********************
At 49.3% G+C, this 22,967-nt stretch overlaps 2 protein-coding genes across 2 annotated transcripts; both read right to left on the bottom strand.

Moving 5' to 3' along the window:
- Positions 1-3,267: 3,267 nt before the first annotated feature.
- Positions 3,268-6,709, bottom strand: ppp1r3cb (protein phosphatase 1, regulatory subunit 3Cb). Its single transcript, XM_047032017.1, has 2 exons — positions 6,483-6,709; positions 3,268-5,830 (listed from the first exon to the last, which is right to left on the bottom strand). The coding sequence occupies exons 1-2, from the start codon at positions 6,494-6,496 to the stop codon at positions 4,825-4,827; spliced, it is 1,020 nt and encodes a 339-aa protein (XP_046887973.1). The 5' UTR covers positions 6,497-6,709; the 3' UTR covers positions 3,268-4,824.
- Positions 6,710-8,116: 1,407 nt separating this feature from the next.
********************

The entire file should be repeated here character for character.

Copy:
At 49.3% G+C, this 22,967-nt stretch overlaps 2 protein-coding genes across 2 annotated transcripts; both read right to left on the bottom strand.

Moving 5' to 3' along the window:
- Positions 1-3,267: 3,267 nt before the first annotated feature.
- Positions 3,268-6,709, bottom strand: ppp1r3cb (protein phosphatase 1, regulatory subunit 3Cb). Its single transcript, XM_047032017.1, has 2 exons — positions 6,483-6,709; positions 3,268-5,830 (listed from the first exon to the last, which is right to left on the bottom strand). The coding sequence occupies exons 1-2, from the start codon at positions 6,494-6,496 to the stop codon at positions 4,825-4,827; spliced, it is 1,020 nt and encodes a 339-aa protein (XP_046887973.1). The 5' UTR covers positions 6,497-6,709; the 3' UTR covers positions 3,268-4,824.
- Positions 6,710-8,116: 1,407 nt separating this feature from the next.